Routing the mortise is ok and a good option since its a stop mortise.
As for the tenon, something like this is best approached with the TS, IMO.
You will get a cleaner shoulder cut following the procedure below, especially in brittle wood like fir.
The technique would be as follows:
1. Scribe the shoulder and cheek lines with a marking knife or marking gauge. Bear in mind the cheek lines are guides you will fine tune it later.
2. Using a dado blade, and cutting just short of the line AND the depth, make the cheek cuts.
3. Pare down to the shoulder line using a shoulder plane or chisel. If you use a chisel, then clamping a guide to maintain 90 degrees is very helpful.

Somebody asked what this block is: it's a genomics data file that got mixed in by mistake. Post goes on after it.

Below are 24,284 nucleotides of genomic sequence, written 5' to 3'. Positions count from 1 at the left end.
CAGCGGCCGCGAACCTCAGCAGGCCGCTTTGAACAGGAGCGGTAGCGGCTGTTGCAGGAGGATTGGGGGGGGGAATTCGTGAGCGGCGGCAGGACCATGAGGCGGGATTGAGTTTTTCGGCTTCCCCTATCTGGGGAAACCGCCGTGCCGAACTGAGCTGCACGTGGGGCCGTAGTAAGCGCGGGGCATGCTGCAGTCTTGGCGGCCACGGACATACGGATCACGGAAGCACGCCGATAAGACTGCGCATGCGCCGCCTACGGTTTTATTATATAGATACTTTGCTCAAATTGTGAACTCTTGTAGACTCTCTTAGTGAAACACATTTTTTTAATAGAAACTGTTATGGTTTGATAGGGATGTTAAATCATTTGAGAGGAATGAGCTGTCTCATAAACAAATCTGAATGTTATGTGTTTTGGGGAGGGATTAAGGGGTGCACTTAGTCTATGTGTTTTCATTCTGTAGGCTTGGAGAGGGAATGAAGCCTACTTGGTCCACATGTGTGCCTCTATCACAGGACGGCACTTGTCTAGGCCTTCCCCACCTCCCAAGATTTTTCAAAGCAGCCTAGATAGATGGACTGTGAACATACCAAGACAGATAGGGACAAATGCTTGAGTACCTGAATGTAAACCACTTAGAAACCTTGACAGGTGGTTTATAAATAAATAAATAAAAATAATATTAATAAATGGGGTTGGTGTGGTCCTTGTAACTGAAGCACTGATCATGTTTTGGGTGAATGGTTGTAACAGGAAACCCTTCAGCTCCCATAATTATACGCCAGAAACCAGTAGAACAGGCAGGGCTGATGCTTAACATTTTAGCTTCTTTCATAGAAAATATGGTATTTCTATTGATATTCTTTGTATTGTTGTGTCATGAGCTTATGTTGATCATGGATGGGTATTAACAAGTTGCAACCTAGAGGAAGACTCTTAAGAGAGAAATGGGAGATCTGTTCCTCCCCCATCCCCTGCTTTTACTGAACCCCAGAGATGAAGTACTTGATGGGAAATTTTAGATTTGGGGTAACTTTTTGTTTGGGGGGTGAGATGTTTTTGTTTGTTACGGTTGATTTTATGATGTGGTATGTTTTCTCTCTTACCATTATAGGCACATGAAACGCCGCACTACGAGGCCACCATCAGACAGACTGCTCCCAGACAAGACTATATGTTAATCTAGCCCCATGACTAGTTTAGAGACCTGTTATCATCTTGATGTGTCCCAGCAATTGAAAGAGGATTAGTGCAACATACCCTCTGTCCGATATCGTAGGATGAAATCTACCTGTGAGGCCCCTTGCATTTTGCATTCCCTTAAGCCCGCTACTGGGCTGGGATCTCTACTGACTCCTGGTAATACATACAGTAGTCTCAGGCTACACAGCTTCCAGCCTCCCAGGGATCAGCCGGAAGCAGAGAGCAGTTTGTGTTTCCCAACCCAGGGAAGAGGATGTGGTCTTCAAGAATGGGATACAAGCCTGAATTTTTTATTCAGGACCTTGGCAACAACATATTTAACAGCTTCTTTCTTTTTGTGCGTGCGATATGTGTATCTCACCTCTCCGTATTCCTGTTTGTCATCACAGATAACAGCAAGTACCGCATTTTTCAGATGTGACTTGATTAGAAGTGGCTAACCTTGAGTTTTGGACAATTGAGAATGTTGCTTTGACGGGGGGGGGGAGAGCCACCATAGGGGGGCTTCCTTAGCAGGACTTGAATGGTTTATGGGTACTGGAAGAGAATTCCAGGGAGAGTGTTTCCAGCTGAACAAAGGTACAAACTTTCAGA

4. Using a combination of a block plane and a rabbet or shoulder plane, fine tune the tenon cheeks to fit. You can also use a large router plane this works very well.
In situations like this, I've noticed a lot of people remove sections of the tenon leaving an inch so that there are 3 deep tenons, one on each end and one in the middle.
The biggest thing is sneak up on it don't try for perfection right off the machine.
Last edited by DrRobert; 04-29-2015 at 09:28 AM.